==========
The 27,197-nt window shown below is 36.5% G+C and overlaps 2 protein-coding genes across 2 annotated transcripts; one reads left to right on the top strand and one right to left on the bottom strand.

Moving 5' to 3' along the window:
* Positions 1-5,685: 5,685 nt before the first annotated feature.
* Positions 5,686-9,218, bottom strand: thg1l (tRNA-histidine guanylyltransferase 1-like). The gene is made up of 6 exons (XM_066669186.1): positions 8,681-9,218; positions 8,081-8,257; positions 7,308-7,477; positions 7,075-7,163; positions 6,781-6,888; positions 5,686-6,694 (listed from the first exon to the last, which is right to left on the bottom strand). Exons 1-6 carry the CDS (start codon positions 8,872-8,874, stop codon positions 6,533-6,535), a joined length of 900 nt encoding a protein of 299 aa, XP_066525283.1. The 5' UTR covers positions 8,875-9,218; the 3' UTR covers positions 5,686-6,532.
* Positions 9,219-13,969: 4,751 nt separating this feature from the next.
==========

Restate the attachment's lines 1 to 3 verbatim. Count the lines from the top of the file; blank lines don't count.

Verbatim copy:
The 27,197-nt window shown below is 36.5% G+C and overlaps 2 protein-coding genes across 2 annotated transcripts; one reads left to right on the top strand and one right to left on the bottom strand.

Moving 5' to 3' along the window:
* Positions 1-5,685: 5,685 nt before the first annotated feature.